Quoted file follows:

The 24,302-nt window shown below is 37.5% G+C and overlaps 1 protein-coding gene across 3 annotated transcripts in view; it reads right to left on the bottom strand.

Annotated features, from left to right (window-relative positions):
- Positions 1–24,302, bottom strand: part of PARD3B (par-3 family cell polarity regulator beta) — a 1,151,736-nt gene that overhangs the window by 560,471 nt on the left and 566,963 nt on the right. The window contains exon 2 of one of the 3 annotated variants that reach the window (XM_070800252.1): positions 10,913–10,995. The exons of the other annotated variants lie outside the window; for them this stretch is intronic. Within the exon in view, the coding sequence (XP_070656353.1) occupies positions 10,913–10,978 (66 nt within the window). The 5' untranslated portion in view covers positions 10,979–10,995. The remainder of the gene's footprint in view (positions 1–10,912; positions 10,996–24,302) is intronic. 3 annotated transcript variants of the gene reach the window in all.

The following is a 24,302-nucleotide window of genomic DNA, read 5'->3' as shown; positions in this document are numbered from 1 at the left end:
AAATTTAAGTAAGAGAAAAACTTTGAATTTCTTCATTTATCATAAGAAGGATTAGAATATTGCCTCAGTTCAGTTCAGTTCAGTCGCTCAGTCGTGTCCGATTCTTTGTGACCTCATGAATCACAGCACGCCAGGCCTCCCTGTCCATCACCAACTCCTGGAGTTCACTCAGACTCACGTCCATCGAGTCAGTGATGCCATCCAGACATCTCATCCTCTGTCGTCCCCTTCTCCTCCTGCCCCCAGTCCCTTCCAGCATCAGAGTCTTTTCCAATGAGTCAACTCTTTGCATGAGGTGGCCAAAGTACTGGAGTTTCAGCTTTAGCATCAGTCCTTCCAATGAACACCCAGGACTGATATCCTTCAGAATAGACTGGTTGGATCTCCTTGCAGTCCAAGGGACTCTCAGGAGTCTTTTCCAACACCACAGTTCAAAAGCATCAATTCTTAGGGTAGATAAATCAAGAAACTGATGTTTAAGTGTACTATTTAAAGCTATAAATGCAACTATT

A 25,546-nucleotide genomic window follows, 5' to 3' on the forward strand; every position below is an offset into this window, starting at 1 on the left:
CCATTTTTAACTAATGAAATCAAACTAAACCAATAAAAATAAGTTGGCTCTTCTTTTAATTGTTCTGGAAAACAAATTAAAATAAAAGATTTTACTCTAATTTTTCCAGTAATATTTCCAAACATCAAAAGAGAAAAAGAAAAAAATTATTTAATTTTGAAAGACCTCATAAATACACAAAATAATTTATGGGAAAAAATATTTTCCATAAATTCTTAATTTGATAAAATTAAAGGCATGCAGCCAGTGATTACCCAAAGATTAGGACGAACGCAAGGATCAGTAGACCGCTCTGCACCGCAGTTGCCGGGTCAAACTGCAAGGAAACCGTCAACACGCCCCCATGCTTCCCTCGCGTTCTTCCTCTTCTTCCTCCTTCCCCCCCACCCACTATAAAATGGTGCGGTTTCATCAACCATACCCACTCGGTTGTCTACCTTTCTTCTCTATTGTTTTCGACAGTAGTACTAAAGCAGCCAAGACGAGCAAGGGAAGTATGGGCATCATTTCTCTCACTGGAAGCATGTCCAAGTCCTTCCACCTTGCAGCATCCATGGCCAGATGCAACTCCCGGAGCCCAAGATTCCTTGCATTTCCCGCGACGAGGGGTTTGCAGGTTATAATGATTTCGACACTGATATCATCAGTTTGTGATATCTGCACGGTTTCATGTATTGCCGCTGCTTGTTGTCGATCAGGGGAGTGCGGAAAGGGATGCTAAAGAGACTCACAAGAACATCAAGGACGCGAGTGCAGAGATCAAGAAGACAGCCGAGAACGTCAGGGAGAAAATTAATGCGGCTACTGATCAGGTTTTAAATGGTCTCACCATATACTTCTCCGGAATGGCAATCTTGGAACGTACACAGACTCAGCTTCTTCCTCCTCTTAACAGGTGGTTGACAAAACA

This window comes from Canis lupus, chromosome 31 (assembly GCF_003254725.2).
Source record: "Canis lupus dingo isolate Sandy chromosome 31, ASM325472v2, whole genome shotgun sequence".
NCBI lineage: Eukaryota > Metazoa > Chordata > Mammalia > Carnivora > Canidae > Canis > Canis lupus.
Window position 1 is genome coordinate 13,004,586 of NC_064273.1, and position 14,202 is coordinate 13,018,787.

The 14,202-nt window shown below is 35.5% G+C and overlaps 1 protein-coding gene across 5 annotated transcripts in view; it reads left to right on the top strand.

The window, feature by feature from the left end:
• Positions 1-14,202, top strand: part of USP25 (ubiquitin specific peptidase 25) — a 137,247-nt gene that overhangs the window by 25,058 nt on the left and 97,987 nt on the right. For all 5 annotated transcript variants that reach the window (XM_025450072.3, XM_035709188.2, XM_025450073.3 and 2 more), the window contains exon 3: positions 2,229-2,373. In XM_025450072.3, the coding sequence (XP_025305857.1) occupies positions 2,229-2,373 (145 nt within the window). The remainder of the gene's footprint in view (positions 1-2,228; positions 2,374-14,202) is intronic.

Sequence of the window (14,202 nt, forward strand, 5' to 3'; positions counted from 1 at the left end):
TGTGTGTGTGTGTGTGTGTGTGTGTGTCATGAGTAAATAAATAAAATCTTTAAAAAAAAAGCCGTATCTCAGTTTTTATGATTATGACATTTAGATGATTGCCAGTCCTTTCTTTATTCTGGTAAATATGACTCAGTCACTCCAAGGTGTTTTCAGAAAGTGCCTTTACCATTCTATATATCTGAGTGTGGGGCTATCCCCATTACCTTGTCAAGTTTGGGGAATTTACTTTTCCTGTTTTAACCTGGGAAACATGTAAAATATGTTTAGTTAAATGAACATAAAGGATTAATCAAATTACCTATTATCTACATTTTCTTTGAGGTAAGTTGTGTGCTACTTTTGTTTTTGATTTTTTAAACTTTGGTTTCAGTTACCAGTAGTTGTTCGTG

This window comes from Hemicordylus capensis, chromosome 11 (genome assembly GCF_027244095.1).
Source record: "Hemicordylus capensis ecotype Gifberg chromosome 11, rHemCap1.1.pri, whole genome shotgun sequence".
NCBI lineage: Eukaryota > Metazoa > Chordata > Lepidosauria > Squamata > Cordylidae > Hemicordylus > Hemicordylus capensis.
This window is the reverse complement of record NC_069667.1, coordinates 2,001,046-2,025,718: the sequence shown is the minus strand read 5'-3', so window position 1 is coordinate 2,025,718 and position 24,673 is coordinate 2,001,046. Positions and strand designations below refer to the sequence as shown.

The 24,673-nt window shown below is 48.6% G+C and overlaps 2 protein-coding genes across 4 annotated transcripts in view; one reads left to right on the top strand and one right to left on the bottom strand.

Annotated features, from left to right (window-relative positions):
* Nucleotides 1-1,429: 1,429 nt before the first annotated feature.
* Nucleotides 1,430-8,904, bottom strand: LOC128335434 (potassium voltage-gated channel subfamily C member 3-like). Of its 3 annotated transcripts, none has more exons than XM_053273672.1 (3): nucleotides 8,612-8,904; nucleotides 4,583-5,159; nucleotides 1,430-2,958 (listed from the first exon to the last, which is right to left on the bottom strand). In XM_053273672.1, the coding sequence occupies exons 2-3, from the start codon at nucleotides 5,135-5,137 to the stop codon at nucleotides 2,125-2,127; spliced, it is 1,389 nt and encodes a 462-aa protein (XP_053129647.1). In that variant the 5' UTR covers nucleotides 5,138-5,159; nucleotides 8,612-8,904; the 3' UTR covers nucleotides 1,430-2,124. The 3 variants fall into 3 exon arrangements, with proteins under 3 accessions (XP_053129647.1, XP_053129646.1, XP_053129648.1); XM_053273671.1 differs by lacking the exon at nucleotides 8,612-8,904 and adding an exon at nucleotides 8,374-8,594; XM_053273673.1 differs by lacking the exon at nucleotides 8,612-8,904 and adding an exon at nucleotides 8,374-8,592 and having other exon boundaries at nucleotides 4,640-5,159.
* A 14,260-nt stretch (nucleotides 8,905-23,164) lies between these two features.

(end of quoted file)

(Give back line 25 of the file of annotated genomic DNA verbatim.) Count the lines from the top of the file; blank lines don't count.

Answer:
* A 14,260-nt stretch (nucleotides 8,905-23,164) lies between these two features.